Taylor, John Ellor (DNB00)
|←Taylor, John Edward||Dictionary of National Biography, 1885-1900, Volume 55
Taylor, John Ellor
|Taylor, John Sydney→|
TAYLOR, JOHN ELLOR (1837–1895), popular science writer, eldest son of William Taylor (d. 1864), foreman in a Lancashire cotton-factory, and his wife Maria (born Ellor), was born at Levenshulme, near Manchester, on 21 Sept. 1837. He received no education except some desultory instruction at a school held in the Wesleyan chapel, which he supplemented by private study. About 1850 he obtained a situation as store-boy at the locomotive works of the London and North-Western railway at Longsight. Two years later he was bound apprentice as a fitter and turner at the same works. Encouraged by the locomotive superintendent, Mr. Ramsbottom, he applied himself especially to Latin, Greek, and the natural sciences, and when seventeen began to attend the evening classes at the Manchester Mechanics' Institution. A year later he became lay preacher for the Wesleyans, but on account of his scientific opinions he had to abandon his notion of becoming a minister. After a brief stay in the engineer draughtsman's office at the Crewe works, he obtained in 1863 a position as sub-editor on the 'Norwich Mercury' under Richard Noverra Bacon. Subsequently he became editor of the 'Norwich People's Journal,' an offshoot of the 'Mercury,' and under him the 'Journal' speedily became a success. His leisure was devoted to scientific study, and from 1858 onwards he was a popular lecturer on science. In conjunction with John Gunn he established the Norwich Geological Society in 1864, and founded the Science Gossip Club (Norwich) in 1870. He was elected a fellow of the Geological Society in 1869, and a fellow of the Linnean Society in June 1873. In 1872 he was appointed by the corporation of Ipswich curator of the museum in that town. The duties of this post included the delivery of lectures. He also lectured in many parts of the country, and went on a lecturing tour in Australia during 1885. Through failing health he was compelled to resign his post in 1893. He died in Ipswich on 28 Sept. 1895. He married on 31 Jan. 1866 Sarah Harriet, youngest daughter of William Bellamy, headmaster of the boys' model school, Norwich.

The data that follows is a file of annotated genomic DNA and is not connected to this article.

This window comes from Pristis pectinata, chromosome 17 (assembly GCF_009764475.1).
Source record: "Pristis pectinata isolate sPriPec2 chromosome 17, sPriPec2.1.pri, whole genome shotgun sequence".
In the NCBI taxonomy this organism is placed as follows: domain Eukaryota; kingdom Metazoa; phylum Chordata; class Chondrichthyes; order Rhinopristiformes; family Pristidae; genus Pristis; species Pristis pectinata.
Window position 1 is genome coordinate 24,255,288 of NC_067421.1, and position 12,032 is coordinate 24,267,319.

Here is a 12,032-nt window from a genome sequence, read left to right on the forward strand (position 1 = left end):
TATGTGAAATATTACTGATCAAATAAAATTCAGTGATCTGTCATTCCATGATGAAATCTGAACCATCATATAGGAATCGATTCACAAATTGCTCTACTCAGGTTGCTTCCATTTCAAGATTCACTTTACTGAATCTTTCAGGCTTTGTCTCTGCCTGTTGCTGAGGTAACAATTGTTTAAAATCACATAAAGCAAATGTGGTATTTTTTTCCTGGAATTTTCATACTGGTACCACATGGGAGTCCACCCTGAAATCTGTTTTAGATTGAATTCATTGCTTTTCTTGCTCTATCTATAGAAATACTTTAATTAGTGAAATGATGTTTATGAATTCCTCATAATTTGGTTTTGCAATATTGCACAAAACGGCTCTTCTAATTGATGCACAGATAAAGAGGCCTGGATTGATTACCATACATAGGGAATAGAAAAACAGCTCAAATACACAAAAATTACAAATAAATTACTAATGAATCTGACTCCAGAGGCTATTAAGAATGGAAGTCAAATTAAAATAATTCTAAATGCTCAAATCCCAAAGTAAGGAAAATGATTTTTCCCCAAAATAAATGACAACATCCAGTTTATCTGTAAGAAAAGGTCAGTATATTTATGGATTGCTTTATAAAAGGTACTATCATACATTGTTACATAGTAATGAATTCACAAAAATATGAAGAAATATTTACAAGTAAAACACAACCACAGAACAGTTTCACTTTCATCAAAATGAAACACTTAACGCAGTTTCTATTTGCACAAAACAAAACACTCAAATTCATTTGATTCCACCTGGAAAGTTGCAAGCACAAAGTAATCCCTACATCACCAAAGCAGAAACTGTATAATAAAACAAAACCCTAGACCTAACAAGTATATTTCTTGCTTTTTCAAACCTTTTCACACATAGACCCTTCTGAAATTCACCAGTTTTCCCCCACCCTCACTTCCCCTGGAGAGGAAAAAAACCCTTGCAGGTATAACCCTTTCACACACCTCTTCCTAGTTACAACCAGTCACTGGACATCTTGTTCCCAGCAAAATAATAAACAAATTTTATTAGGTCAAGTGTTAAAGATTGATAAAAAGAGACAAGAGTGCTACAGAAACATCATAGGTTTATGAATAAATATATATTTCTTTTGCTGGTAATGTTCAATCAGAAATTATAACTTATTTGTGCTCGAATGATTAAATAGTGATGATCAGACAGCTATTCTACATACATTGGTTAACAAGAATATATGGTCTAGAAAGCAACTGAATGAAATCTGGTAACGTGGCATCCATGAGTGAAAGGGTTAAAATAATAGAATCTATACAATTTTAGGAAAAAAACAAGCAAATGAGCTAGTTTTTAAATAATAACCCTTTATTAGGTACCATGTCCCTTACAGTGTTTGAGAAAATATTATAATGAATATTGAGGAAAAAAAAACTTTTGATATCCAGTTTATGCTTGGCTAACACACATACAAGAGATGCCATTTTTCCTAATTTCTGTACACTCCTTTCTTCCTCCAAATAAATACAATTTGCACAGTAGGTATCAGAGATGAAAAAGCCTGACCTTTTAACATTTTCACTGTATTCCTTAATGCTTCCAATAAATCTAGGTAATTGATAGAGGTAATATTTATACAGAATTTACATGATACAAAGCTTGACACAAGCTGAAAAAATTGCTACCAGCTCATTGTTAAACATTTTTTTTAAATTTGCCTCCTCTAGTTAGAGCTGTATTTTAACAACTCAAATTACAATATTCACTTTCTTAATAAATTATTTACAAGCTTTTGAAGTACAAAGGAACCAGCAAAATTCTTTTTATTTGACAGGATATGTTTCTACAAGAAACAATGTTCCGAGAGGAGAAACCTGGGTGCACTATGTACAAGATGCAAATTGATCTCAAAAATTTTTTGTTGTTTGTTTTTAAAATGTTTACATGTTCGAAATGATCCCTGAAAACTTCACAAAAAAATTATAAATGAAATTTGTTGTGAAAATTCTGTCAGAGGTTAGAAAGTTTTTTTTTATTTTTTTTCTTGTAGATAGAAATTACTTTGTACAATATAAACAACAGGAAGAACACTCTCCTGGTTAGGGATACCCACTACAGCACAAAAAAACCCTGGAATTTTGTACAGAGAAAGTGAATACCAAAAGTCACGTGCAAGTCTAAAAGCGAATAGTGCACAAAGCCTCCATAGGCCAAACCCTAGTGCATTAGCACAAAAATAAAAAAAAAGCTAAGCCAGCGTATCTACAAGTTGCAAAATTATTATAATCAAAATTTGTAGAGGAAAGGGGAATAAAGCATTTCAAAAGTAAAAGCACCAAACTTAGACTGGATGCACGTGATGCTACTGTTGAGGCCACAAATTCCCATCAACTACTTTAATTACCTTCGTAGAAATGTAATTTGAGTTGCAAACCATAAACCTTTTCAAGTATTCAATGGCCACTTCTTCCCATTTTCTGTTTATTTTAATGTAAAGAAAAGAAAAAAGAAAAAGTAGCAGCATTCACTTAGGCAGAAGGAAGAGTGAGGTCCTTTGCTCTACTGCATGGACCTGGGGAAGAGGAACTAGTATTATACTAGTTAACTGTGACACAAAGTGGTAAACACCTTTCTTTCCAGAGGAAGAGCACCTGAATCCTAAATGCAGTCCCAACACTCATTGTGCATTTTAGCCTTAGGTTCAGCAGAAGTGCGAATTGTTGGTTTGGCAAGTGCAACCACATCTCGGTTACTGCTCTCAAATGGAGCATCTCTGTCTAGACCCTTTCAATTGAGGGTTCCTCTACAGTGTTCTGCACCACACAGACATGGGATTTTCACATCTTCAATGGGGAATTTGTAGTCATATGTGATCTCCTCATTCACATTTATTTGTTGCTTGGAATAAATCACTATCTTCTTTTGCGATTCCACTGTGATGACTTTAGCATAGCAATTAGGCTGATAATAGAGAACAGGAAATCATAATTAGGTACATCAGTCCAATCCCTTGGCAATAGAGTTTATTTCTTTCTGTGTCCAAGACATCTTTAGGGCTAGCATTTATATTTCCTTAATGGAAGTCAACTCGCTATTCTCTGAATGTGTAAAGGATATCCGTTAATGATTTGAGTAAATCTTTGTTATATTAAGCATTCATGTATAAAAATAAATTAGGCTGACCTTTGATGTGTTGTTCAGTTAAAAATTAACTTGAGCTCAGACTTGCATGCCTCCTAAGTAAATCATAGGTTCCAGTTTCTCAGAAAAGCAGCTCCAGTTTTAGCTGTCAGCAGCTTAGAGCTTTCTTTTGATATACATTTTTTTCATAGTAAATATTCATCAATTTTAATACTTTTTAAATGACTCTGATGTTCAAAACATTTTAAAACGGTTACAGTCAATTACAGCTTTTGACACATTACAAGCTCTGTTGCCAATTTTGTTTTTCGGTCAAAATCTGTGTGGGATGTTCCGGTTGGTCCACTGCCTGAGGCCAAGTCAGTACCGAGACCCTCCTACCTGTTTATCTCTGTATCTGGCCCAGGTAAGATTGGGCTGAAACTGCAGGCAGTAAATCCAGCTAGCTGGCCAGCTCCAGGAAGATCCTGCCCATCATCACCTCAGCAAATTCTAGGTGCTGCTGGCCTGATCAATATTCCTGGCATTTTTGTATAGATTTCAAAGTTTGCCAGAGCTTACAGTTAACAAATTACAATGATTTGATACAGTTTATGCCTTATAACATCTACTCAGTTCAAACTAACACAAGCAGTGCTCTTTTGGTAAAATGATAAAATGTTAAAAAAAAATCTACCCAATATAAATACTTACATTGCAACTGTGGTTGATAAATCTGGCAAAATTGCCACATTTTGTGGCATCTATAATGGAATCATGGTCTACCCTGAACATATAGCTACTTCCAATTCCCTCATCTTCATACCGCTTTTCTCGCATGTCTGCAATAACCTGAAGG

Taylor was author of numerous works on scientific subjects of a popular character. The most important were: 1. 'Geological Essays, and Sketch of the Geology of Manchester,' 8vo, London, 1864. 2. 'Half-hours at the Seaside,' 8vo, London, 1872; other editions in 1878 and 1890. 3. 'Half-hours in the Green Lanes,' 8vo, London, 1872; 7th edit. 1890. 4. 'Mountain and Moor,' for the series entitled 'Natural History Rambles,' 12mo, London, 1879. 5. 'The Aquarium: its Inhabitants,' 8vo, London, 1876; 2nd edit. 1881. 6. 'Our Island Continent: a Naturalist's Holiday in Australia,' 12mo, London, 1886. He was also editor of 'Hardwicke's Science Gossip,' to which he contributed largely, from 1872 to 1893, and wrote some twelve papers, mostly on geological subjects, that appeared in various scientific journals between 1865 and 1883; while he frequently furnished articles to the 'Australasian' and other periodicals.[Proc. Linn. Soc. 1872–3, p. xlviii; Science Gossip, new ser. ii. 210, with portrait; information kindly supplied by his brother William and his daughter Maud Taylor; East Anglian Daily Times, 30 Sept. 1895; Brit. Mus. Cat.; Roy. Soc. Cat.]